Sunday, April 26, 2015
Friday had three main jobs: spreading fertilizer, spraying the wheat, and taking the bull out of the pasture.
First he went to the co-op to get the fertilizer spreader. They spent some time getting the settings just right and hitching on.
Then we all went over to the barn where all the cattle were shut in the lot after eating their silage. The bull was happy to follow a bucket with feed right into the trailer almost! It went very smoothly! The cows and calves were let out into the pasture, while the bull was taken to his stable in the barn until his job is needed again.
Once the bull was in his place it was time to spread fertilizer. That got done about lunchtime and they got the sprayer ready to go with herbicide to kill the winter wheat that had been used as a cover crop to keep erosion at bay.
After the kids and I brought the guys a snack, grandpa and grandma took the kids to pick up recently cut firewood from a tree that had fallen over the fence.
You never know what will happen in a day on the farm you can have good plans but sometimes the unexpected happens!
The vet came out and did the vaccinations today. After that it was time to haul the calves out of the barn and turn them loose in the pasture.
Just back up through the gate and they all go out frolicking and happy and bucking like a rodeo.
After the hauling it's time to put the gates back, and park everything. Daddy had a helper to move that gate.
After the last years calves were moved it was time to move some of the cow/calf pairs to the next field with better grass. First we checked the fence, and then the guys walked up to the trailer where they open the gate.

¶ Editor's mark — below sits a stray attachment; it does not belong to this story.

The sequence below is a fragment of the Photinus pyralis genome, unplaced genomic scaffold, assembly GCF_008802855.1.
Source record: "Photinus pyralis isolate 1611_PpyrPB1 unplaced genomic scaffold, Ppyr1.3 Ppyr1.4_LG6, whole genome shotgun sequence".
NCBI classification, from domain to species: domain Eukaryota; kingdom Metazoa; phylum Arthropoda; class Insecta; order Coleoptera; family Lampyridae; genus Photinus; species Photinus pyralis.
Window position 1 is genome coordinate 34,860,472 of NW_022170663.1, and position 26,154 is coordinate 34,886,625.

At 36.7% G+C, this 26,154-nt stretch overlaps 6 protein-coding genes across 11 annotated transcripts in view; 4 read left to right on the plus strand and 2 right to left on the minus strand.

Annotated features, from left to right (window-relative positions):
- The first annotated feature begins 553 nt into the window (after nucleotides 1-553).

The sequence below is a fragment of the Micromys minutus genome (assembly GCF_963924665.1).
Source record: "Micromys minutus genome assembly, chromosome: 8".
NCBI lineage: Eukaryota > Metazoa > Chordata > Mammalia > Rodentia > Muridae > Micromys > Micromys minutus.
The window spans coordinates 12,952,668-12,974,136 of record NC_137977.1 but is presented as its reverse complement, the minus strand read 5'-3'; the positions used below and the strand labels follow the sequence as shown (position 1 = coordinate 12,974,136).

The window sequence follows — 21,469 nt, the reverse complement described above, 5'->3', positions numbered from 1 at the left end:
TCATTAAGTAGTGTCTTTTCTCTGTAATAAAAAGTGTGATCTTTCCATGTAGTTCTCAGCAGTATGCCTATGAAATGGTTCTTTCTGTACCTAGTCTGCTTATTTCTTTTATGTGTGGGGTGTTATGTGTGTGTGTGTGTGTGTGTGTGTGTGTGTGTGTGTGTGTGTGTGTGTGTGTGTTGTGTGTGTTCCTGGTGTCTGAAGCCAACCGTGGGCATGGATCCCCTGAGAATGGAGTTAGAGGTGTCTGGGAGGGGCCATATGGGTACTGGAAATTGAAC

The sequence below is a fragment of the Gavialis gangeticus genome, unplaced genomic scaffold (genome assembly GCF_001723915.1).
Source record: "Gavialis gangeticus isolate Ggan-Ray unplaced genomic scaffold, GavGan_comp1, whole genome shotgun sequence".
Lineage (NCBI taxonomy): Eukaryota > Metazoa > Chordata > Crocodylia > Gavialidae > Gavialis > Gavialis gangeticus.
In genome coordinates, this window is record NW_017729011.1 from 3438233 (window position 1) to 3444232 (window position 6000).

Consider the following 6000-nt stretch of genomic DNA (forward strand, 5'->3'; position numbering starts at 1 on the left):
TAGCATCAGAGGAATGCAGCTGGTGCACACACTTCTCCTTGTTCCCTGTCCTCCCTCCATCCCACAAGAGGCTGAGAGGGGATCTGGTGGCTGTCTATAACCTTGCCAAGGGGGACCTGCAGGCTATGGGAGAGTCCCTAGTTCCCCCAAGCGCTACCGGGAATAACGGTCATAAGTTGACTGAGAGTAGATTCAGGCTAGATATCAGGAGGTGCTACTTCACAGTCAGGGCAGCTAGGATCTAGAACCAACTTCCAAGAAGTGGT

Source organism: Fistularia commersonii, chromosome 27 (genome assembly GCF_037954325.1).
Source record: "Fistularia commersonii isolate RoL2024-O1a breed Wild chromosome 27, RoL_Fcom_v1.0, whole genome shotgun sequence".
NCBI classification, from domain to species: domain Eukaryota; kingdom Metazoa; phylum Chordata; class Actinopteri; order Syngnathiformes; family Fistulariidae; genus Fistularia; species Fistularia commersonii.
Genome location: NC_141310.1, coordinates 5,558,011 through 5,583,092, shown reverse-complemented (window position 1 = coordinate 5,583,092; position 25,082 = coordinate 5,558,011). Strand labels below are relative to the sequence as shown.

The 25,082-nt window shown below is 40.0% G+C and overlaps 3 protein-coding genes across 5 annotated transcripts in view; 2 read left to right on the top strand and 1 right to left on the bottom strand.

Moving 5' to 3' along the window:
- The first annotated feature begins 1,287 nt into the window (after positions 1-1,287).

The momma cows have been doing this for years -- going back-and-forth to the field -- and they know where to go. It's the baby calves that we have to watch! But they are little enough that they wanted to stay right by momma the whole time.
Here they come! We always have spotters on either side of the road to block traffic if necessary but this doesn't take more than two minutes hardly for them to come down the road - often we never see a vehicle the entire time from fence check, people set-up, cattle drive, and even by the time we have everything back in the barn lot. Our road is a pretty quiet rural road unless the river is out then we get quite a bit of traffic.
Tuesday, April 21, 2015
The cows are brought their silage breakfast in the wagons every day, until the grass is ready for the impact of all their hooves and grazing.
Monday, April 20, 2015
Gathering data for the chick weight chart. The production reds as a group were much calmer about being caught than the brown leghorns and even the australorps.
The old timers used to say (so I've been told) that a large lilac bloom means a large corn harvest that year. The bush is dripping with blossoms!
And I don't put a lot of stock in old sayings or luck....but I've been finding a lot of these lately as well!